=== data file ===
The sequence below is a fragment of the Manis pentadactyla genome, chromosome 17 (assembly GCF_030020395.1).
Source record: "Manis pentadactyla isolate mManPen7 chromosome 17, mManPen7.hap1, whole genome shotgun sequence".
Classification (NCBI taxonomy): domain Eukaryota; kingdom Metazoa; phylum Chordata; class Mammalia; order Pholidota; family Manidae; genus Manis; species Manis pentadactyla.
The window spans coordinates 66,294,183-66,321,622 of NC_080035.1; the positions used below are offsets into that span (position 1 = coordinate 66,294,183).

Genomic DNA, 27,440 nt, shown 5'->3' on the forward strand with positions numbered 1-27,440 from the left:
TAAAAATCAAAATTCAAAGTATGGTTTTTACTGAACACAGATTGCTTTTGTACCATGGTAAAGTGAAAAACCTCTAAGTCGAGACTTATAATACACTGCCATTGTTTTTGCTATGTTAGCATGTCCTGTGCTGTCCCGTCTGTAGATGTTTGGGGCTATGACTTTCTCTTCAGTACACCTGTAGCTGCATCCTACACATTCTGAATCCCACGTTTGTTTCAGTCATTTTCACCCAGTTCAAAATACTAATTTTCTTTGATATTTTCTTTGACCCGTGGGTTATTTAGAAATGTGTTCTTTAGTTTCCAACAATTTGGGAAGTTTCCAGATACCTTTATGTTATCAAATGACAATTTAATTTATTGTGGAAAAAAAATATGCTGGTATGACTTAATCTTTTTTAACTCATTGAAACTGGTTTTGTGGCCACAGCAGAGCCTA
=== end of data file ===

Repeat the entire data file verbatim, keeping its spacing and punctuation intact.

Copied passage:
The sequence below is a fragment of the Manis pentadactyla genome, chromosome 17 (assembly GCF_030020395.1).
Source record: "Manis pentadactyla isolate mManPen7 chromosome 17, mManPen7.hap1, whole genome shotgun sequence".
Classification (NCBI taxonomy): domain Eukaryota; kingdom Metazoa; phylum Chordata; class Mammalia; order Pholidota; family Manidae; genus Manis; species Manis pentadactyla.
The window spans coordinates 66,294,183-66,321,622 of NC_080035.1; the positions used below are offsets into that span (position 1 = coordinate 66,294,183).

Genomic DNA, 27,440 nt, shown 5'->3' on the forward strand with positions numbered 1-27,440 from the left:
TAAAAATCAAAATTCAAAGTATGGTTTTTACTGAACACAGATTGCTTTTGTACCATGGTAAAGTGAAAAACCTCTAAGTCGAGACTTATAATACACTGCCATTGTTTTTGCTATGTTAGCATGTCCTGTGCTGTCCCGTCTGTAGATGTTTGGGGCTATGACTTTCTCTTCAGTACACCTGTAGCTGCATCCTACACATTCTGAATCCCACGTTTGTTTCAGTCATTTTCACCCAGTTCAAAATACTAATTTTCTTTGATATTTTCTTTGACCCGTGGGTTATTTAGAAATGTGTTCTTTAGTTTCCAACAATTTGGGAAGTTTCCAGATACCTTTATGTTATCAAATGACAATTTAATTTATTGTGGAAAAAAAATATGCTGGTATGACTTAATCTTTTTTAACTCATTGAAACTGGTTTTGTGGCCACAGCAGAGCCTA